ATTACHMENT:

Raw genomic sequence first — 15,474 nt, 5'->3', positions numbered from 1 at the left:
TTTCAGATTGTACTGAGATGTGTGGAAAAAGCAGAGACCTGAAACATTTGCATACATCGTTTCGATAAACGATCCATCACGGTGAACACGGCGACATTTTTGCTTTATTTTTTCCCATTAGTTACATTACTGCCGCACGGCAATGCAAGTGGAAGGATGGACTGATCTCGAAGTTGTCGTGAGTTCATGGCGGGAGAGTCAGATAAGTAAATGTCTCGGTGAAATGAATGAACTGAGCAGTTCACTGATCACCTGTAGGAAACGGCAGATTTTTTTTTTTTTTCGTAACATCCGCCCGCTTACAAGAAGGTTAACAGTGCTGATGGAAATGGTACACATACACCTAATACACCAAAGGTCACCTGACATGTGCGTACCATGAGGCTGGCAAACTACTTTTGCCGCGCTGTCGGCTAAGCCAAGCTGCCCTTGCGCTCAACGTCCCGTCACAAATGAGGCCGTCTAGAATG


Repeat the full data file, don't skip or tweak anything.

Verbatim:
Raw genomic sequence first — 15,474 nt, 5'->3', positions numbered from 1 at the left:
TTTCAGATTGTACTGAGATGTGTGGAAAAAGCAGAGACCTGAAACATTTGCATACATCGTTTCGATAAACGATCCATCACGGTGAACACGGCGACATTTTTGCTTTATTTTTTCCCATTAGTTACATTACTGCCGCACGGCAATGCAAGTGGAAGGATGGACTGATCTCGAAGTTGTCGTGAGTTCATGGCGGGAGAGTCAGATAAGTAAATGTCTCGGTGAAATGAATGAACTGAGCAGTTCACTGATCACCTGTAGGAAACGGCAGATTTTTTTTTTTTTTCGTAACATCCGCCCGCTTACAAGAAGGTTAACAGTGCTGATGGAAATGGTACACATACACCTAATACACCAAAGGTCACCTGACATGTGCGTACCATGAGGCTGGCAAACTACTTTTGCCGCGCTGTCGGCTAAGCCAAGCTGCCCTTGCGCTCAACGTCCCGTCACAAATGAGGCCGTCTAGAATG